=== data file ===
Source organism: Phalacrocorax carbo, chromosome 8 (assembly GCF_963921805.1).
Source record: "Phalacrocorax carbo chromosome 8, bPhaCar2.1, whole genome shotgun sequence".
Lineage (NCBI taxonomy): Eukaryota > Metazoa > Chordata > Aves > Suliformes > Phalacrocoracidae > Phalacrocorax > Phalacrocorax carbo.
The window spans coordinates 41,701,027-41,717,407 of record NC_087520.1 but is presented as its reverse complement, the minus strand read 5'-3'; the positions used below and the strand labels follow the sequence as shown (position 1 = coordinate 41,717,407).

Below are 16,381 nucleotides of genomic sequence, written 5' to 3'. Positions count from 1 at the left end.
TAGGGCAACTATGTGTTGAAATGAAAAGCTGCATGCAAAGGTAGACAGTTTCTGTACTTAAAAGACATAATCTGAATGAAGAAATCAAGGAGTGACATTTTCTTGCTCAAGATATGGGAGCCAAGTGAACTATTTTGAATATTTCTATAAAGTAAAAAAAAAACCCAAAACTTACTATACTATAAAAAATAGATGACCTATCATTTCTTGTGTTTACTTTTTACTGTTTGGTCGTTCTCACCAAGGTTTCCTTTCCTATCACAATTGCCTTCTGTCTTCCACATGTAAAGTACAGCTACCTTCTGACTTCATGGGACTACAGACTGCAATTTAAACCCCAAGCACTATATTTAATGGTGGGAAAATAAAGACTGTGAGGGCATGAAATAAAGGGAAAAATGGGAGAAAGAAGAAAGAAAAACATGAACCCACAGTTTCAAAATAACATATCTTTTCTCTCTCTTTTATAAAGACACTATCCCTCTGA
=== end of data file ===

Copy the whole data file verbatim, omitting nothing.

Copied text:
Source organism: Phalacrocorax carbo, chromosome 8 (assembly GCF_963921805.1).
Source record: "Phalacrocorax carbo chromosome 8, bPhaCar2.1, whole genome shotgun sequence".
Lineage (NCBI taxonomy): Eukaryota > Metazoa > Chordata > Aves > Suliformes > Phalacrocoracidae > Phalacrocorax > Phalacrocorax carbo.
The window spans coordinates 41,701,027-41,717,407 of record NC_087520.1 but is presented as its reverse complement, the minus strand read 5'-3'; the positions used below and the strand labels follow the sequence as shown (position 1 = coordinate 41,717,407).

Below are 16,381 nucleotides of genomic sequence, written 5' to 3'. Positions count from 1 at the left end.
TAGGGCAACTATGTGTTGAAATGAAAAGCTGCATGCAAAGGTAGACAGTTTCTGTACTTAAAAGACATAATCTGAATGAAGAAATCAAGGAGTGACATTTTCTTGCTCAAGATATGGGAGCCAAGTGAACTATTTTGAATATTTCTATAAAGTAAAAAAAAAACCCAAAACTTACTATACTATAAAAAATAGATGACCTATCATTTCTTGTGTTTACTTTTTACTGTTTGGTCGTTCTCACCAAGGTTTCCTTTCCTATCACAATTGCCTTCTGTCTTCCACATGTAAAGTACAGCTACCTTCTGACTTCATGGGACTACAGACTGCAATTTAAACCCCAAGCACTATATTTAATGGTGGGAAAATAAAGACTGTGAGGGCATGAAATAAAGGGAAAAATGGGAGAAAGAAGAAAGAAAAACATGAACCCACAGTTTCAAAATAACATATCTTTTCTCTCTCTTTTATAAAGACACTATCCCTCTGA